Author’s Note: Since I know I may have to post this here, for some. No, my views are not explicitly expressed within this text. It is an analysis reading of the views I perceived as expressed by Lanyer and Milton, respectively.
The portrayal of Eve is not one of flattery within the texts of both Ameilia Lanyer’s Eve’s Apology in Defense of Women, and John Milton’s Paradise Lost. What she represents shifts between both of these texts, as her role is portrayed in different lights to fitly suit the text. For the majority of the time Eve is in contrast between Lanyer and Milton. As Lanyer portrays a woman who seeks to share with Adam “what she held most dear” (764) and that her heart was in a place where “no hurt therein … intended” (774). Whereas, Milton provides a sight into the source of The Fall being Eve’s susceptibility to flattery as the serpent beguiled her through fraud and “much flattery extolling [her] above all other creatures” (966). While both of these poems contrast a woman who was either humble with love, or one who was of weaker spirit, they both agree upon one factor of Eve: that she had weakness. From this, both portrayals of gender are made as Lanyer builds up her argument of “What weakness offered, strength might have refused” (779), and Milton portrays the downfall of Man upon the “worth in women overtrusting, Lets her will rule: restraint she will not brook” (1184).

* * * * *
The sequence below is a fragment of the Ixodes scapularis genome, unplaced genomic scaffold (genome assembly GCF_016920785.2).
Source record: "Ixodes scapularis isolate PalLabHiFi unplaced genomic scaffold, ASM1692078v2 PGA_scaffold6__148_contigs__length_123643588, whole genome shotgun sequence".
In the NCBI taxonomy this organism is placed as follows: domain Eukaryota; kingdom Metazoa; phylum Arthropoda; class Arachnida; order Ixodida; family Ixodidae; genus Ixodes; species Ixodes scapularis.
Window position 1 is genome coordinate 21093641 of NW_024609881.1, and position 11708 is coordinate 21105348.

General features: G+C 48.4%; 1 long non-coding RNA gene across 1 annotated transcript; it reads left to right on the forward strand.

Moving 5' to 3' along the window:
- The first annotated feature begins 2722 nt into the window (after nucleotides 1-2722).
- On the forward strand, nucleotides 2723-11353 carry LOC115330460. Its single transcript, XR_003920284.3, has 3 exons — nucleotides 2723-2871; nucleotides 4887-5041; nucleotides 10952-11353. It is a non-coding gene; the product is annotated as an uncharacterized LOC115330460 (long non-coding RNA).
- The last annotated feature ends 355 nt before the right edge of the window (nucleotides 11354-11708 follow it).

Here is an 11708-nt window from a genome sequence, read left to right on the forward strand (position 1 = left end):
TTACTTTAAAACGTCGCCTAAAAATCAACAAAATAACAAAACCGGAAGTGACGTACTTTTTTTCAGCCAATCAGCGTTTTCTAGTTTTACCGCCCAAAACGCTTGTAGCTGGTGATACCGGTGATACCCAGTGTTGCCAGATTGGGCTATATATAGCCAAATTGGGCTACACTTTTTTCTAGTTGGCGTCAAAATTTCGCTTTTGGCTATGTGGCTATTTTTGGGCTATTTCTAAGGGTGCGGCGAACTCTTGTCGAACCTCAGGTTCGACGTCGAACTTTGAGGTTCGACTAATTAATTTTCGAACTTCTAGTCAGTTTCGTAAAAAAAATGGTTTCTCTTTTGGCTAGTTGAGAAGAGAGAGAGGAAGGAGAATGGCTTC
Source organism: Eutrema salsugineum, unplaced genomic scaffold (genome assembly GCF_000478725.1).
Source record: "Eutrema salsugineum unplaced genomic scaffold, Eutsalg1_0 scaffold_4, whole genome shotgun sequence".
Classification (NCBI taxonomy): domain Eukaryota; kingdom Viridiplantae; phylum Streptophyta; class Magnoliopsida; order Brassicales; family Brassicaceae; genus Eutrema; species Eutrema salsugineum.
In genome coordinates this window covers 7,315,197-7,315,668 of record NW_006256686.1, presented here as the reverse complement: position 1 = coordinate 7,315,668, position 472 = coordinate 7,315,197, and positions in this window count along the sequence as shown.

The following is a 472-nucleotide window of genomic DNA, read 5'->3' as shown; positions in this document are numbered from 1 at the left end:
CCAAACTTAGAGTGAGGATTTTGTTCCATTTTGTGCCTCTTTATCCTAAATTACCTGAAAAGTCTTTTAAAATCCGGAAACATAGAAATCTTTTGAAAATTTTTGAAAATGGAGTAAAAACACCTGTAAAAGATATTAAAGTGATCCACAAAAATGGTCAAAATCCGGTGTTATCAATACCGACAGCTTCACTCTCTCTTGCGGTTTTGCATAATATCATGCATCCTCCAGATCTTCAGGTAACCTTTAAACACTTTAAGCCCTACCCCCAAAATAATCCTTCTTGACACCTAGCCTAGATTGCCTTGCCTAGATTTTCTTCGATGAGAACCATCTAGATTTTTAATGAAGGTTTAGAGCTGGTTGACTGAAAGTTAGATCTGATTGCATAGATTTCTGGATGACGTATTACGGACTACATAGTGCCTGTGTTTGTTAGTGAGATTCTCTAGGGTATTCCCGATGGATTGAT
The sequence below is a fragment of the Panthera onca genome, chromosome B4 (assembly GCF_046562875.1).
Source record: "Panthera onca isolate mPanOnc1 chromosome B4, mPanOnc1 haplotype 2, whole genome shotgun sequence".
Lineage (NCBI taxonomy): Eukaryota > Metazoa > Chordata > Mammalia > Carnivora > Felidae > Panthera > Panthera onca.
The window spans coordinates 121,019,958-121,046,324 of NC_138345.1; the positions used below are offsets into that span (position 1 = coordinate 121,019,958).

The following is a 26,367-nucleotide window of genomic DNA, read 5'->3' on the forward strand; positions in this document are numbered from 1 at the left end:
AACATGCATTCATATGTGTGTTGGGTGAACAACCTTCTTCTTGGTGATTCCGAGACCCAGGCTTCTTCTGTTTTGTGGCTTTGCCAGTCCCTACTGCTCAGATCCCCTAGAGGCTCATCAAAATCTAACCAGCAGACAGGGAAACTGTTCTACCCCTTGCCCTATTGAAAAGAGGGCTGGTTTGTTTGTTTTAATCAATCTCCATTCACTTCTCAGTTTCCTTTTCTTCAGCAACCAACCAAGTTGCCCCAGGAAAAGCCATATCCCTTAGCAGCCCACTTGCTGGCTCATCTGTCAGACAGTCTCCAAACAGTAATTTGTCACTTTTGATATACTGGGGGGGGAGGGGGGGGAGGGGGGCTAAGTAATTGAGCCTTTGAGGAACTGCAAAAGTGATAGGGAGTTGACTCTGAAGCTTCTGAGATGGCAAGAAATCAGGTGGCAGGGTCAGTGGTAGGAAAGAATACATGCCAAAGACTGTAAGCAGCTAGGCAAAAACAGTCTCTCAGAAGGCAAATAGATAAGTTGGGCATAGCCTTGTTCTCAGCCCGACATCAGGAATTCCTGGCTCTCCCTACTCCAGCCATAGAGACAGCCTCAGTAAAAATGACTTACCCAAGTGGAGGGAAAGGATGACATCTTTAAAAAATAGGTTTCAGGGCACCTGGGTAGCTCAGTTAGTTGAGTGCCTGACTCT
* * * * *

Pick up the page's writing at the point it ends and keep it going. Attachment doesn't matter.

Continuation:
A large divergence occurs between Milton and Lanyer on the portrayal of Eve during The Fall, and the perception of Eve’s intentions. While Lanyer speaks of a “harmless heart” (774) and a woman “whose fault was only too much love” (801), Milton portrays her as of a lesser logic than Adam. Their initial discourse is worded in a set of arguments and counter-arguments, a stream of intellectual dialogue. Yet, the wording attributed to Eve’s discourse hint of more emotion than intellect, and a weaker frame than Adam. As Milton uses terms as “Persisted” (377) and “Go in the native innocence” (373). Even the rather poignant line “O much deceived, much failing, hapless Eve” (404) does portray a weaker frame in contrast to the descriptions of Adam. “So spake the patriarch of mankind” (374), and “with healing words” (290) are but a few that are coined in Adam’s discourse. These words are powerful in describing Adam, raising his intellect over the emotional state of Eve. Even the Serpent does comment in that “Her husband, for I view far round, not nigh, / Whose high intellectual more I shun” (482-483). It is with these words that Milton sets the tone for what will be The Fall due to Eve’s ease towards flattery, and fraud. For in his words, the Serpent “Into her heart too easy entrance won” (734). Moreover, a new weakness is portrayed, a selfishness that overcomes Eve in questioning why God would “Forbid us good, forbids us to be wise?” (759), and even unto questioning if this knowledge may make her equal to Adam. Ultimately, a disturbing resolution is brought about as Eve decided to share with Adam so that “Adam shall share with me in bliss or woe” (831). An unsettling portrayal by Milton, of the corruption that “evil hour” (780) brought out in the mother of mankind.